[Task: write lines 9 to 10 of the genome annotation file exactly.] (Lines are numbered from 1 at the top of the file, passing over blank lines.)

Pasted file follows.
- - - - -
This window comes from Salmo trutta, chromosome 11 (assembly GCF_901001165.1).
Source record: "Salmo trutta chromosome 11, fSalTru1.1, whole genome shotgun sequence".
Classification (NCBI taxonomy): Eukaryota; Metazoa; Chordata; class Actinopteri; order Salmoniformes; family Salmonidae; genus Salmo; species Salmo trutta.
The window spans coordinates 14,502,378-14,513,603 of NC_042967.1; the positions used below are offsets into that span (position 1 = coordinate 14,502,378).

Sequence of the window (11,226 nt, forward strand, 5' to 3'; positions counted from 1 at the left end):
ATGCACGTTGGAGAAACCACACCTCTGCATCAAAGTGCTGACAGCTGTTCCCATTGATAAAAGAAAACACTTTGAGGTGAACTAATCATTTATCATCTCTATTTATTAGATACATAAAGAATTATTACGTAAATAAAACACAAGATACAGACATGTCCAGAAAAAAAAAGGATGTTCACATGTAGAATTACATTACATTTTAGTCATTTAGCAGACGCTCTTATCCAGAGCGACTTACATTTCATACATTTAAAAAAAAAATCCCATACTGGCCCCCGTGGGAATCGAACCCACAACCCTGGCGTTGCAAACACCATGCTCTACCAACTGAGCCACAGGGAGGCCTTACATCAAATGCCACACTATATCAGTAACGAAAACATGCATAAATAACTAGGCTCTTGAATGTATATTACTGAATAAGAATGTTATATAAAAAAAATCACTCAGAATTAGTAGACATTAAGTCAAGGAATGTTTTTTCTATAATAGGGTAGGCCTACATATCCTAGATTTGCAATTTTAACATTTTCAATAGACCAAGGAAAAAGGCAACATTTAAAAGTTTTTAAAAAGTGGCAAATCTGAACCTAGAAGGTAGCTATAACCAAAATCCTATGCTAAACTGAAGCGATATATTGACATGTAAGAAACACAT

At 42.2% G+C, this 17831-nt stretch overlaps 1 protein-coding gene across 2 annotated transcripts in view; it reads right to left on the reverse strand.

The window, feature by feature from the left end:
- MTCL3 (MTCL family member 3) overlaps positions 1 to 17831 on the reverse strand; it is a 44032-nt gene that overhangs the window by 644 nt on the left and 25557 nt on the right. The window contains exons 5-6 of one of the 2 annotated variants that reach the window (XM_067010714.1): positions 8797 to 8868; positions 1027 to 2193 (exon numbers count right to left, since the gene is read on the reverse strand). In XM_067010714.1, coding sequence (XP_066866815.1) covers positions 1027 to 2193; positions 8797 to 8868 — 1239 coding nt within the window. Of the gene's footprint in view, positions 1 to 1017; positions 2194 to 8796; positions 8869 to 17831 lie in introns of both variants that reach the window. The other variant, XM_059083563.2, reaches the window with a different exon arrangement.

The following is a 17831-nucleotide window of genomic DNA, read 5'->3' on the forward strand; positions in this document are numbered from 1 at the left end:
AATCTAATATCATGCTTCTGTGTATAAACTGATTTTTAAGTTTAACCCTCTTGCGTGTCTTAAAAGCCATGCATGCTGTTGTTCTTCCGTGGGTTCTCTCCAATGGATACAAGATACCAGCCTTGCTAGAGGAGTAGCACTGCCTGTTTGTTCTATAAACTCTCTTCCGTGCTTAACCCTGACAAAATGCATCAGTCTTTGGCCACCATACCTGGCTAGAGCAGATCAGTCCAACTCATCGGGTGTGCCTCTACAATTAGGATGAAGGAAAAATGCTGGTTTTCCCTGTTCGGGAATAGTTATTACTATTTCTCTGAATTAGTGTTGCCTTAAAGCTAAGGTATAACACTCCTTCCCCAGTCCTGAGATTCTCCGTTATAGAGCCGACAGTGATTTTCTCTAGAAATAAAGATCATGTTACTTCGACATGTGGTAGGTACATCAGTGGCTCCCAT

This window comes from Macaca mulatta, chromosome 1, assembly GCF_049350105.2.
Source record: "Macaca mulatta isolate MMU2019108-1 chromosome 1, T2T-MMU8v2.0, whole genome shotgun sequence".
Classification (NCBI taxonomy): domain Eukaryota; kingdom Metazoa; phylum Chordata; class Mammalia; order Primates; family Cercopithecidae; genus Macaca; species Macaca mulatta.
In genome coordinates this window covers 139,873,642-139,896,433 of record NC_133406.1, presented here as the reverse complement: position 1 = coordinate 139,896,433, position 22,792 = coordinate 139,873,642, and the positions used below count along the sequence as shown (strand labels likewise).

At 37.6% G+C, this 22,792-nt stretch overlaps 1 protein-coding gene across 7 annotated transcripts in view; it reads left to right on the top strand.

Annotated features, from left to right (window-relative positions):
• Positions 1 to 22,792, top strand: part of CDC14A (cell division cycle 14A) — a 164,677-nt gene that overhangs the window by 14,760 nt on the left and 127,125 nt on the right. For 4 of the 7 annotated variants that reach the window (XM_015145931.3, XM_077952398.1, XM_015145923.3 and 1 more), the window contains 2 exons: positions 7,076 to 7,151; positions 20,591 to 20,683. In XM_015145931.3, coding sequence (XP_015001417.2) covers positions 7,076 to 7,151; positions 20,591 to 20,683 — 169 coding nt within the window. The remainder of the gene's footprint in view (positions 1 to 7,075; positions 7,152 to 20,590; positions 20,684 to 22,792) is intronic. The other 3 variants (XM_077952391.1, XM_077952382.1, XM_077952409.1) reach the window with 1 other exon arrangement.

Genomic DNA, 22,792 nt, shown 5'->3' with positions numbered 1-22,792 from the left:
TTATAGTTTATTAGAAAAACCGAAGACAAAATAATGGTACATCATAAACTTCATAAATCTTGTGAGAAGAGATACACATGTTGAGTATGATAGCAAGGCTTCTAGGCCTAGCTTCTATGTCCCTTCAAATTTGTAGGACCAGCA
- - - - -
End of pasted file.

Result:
- MTCL3 (MTCL family member 3) overlaps positions 1 to 17831 on the reverse strand; it is a 44032-nt gene that overhangs the window by 644 nt on the left and 25557 nt on the right. The window contains exons 5-6 of one of the 2 annotated variants that reach the window (XM_067010714.1): positions 8797 to 8868; positions 1027 to 2193 (exon numbers count right to left, since the gene is read on the reverse strand). In XM_067010714.1, coding sequence (XP_066866815.1) covers positions 1027 to 2193; positions 8797 to 8868 — 1239 coding nt within the window. Of the gene's footprint in view, positions 1 to 1017; positions 2194 to 8796; positions 8869 to 17831 lie in introns of both variants that reach the window. The other variant, XM_059083563.2, reaches the window with a different exon arrangement.

The following is a 17831-nucleotide window of genomic DNA, read 5'->3' on the forward strand; positions in this document are numbered from 1 at the left end: